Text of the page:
It struck me, today, when I was reading Brett’s post on Craig Kimbrel’s trade appeal, that Dexter Fowler, Ben Zobrist, and Jon Lester* are no longer Cubs, while Kris Bryant, Kyle Schwarber, Javy Baez, Anthony Rizzo, and Theo Epstein are all on one-year deals.
No, I didn’t just realize this. And, yes, some of those guys might still get extended. But … man, where has the time gone? Where has this championship window gone? I just wasn’t prepared for 2015-2017 to be the peak.
And that makes the 2021 Cubs – fresh off yet another disappointing playoff performance – all the more confusing as a fan. Is this going to be a “Last Dance” of sorts for the core, or more of a transition year? Will the Cubs push the chips to the middle one last time, or start regrouping after some big offseason trades? I really don’t know.
Cubs Trade Chips
If you do expect the Cubs to make some trades this offseason, Sahadev Sharma and Patrick Mooney’s latest at The Athletic is a good place to start. In that post, they run down the Cubs trade candidates (and non-candidates), including some specific rumors where applicable.
For example, while Yu Darvish and Kyle Hendricks are very likely staying put, the Cubs organizational strength at catcher (Victor Caratini, Miguel Amaya, Ethan Hearn, Ronnier Quintero, among others) could lead to a willingness to move Willson Contreras in the right deal. And as much as you may hate to hear that, it also makes sense, right? Contreras, 28, is still young and was a trade candidate last offseason. He also remained an above average hitter at the plate while making an almost unbelievable year-over-year improvement to his pitch framing. Contreras also comes with two years of team control (via arbitration) versus just one for many of the other Cubs trade candidates.
Like last offseason with free agent Yasmani Grandal, the Cubs probably could look to market Contreras to whichever team misses out on top free agent J.T. Realmuto. According to Sahadev Sharma and Patrick Mooney, that includes the Yankees, Mets, Phillies, and Marlins. For what it’s worth, we know the Yankees are open to moving on from catcher Gary Sanchez, but they do want to get less right-handed, so I’m not sure how much of a fit Contreras will be (more on this in the next section).
Also from this piece: Yes, Kris Bryant is available again (and without a grievance this time), but his anticipated arbitration price tag for just one year is going to limit any possible return. Yes, strictly speaking, Javy Báez is available, but so are a LOT of shortstops over the next 1.5 years. Yes, Anthony Rizzo is “available,” but that’s probably not happening. Yes, Kyle Schwarber is available, but wouldn’t this be selling at a low? Yes, Ian Happ is available, but do you have what it takes to sell high? Etc. Meanwhile, Jason Heyward now has earned 10-5 no-trade rights, so he could only be moved if he wanted to be. No reason he’d want to be.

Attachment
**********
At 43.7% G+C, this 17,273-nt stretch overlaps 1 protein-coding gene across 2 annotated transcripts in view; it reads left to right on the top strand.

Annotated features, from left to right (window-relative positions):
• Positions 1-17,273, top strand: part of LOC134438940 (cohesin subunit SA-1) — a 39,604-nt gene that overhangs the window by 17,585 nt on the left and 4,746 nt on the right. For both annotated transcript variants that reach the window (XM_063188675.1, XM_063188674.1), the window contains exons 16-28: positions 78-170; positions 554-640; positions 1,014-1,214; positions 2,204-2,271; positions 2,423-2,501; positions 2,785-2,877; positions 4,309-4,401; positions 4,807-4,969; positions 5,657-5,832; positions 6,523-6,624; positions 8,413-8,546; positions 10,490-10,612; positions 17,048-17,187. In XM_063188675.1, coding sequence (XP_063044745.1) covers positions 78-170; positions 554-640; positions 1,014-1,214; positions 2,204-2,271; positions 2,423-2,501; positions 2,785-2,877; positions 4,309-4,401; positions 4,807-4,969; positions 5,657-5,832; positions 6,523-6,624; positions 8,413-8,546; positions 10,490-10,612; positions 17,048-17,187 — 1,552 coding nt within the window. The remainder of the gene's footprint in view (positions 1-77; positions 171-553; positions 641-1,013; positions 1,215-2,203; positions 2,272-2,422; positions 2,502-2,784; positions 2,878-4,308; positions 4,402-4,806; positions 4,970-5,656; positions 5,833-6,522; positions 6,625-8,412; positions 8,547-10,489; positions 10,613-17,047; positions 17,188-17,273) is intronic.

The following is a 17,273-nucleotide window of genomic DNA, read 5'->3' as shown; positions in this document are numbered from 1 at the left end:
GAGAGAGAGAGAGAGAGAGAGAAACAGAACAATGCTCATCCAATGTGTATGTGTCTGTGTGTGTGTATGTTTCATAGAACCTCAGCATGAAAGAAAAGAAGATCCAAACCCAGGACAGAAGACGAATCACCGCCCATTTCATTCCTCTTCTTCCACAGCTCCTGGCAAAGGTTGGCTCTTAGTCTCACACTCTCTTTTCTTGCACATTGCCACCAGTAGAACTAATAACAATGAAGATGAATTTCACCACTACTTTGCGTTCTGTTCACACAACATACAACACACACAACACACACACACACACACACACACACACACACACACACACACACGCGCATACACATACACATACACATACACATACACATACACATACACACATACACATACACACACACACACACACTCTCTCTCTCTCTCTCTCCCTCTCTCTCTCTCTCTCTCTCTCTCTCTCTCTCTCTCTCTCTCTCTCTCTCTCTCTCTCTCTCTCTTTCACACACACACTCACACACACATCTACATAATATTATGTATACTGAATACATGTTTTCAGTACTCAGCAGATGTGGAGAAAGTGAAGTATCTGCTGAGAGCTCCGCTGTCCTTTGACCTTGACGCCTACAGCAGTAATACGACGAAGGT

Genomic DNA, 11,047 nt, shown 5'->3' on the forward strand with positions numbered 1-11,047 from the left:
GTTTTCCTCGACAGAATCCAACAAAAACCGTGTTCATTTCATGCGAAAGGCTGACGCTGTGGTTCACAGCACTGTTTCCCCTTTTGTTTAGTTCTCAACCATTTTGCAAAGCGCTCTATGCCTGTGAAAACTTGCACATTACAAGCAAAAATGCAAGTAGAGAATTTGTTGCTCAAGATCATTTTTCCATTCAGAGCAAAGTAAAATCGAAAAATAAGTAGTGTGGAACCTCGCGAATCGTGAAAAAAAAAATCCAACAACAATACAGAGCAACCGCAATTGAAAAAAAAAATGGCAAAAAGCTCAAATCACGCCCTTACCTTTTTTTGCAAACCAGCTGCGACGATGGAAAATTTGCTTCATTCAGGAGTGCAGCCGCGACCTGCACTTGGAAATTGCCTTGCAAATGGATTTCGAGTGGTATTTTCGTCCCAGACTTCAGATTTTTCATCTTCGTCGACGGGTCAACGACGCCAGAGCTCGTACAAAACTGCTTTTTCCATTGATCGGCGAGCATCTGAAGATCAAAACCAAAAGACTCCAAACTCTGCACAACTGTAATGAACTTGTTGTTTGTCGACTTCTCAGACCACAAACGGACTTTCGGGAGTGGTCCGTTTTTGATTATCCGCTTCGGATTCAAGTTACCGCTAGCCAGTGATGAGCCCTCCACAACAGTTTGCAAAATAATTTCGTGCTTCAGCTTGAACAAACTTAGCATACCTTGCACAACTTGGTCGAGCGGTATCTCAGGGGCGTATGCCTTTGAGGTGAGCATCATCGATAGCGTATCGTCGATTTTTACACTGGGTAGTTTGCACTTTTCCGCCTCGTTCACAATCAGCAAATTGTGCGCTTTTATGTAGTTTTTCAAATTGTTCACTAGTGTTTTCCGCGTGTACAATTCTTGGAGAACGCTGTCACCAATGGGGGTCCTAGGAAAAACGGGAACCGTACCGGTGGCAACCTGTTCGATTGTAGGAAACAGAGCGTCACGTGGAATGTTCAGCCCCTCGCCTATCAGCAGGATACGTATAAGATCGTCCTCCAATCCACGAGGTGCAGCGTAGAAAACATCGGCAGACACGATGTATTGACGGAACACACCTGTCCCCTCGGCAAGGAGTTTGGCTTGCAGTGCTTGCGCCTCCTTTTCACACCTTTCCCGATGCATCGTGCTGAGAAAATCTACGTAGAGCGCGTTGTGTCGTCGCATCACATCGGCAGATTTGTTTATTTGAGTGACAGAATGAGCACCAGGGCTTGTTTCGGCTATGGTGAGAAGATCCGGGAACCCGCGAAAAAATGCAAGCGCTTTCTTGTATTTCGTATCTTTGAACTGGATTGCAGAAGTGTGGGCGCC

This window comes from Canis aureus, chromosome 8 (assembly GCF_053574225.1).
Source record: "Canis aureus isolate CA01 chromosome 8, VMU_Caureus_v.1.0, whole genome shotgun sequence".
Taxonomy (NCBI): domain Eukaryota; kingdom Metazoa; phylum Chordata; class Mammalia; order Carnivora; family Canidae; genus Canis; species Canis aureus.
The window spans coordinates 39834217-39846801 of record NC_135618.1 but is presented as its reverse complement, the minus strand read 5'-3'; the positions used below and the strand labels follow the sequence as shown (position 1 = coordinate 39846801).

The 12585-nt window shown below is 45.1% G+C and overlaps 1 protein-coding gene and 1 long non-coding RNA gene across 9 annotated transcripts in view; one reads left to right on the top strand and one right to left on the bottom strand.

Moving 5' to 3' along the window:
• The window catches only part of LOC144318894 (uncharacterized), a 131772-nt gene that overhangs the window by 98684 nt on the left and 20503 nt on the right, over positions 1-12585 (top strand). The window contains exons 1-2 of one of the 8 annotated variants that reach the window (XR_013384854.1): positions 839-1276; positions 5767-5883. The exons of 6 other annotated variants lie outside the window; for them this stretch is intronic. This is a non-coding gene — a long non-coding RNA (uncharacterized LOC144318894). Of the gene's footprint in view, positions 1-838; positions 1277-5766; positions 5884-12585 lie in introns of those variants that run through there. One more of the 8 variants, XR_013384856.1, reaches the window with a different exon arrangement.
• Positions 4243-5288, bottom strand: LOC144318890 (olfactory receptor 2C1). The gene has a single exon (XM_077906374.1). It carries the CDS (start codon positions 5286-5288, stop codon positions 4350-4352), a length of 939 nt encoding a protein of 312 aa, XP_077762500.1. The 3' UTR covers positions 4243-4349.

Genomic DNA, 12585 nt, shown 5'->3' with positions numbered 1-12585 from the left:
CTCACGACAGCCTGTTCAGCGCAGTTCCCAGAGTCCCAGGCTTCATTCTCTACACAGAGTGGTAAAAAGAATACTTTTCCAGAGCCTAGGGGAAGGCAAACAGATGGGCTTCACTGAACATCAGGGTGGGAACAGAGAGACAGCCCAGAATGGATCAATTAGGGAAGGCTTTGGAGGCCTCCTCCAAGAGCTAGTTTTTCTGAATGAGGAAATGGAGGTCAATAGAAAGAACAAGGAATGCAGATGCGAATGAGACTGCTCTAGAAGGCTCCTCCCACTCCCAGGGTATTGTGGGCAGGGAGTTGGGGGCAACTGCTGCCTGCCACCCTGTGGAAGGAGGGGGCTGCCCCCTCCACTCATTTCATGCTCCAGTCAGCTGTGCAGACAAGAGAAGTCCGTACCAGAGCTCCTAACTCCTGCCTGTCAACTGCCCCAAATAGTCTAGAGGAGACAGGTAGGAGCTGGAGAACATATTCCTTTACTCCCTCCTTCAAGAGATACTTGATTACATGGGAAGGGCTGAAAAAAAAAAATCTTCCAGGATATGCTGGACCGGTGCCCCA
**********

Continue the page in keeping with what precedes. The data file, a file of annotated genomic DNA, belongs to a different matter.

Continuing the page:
The Catching Market: Realmuto, Sanchez, Contreras
J.T. Realmuto is probably one of the top 2-3 free agents available this offseason and will probably be paid accordingly (history tells us the top of the market still gets paaaid even when times are tough). Like Mooney/Sharma, Mark Feinsand (MLB.com) sees the Phillies, Yankees, and Mets as potential landing spots. He also includes the Cardinals, Angels, and Nationals, with detailed reasons for each. Check out his post for more on Realmuto, specifically.
But setting aside the specifics of Realmuto leads us to a broader conversation of the catching market this offseason. Clearly, the fates of the high-priced free agent (Realmuto), the strong trade candidate with multiple years of team control (Contreras), and the buy-low, bounce-back candidate (Sanchez) will be tied together. Whether you’re shopping at the top or the bottom of the bin, there’s something for everyone and the early players have been pretty uniformly identified.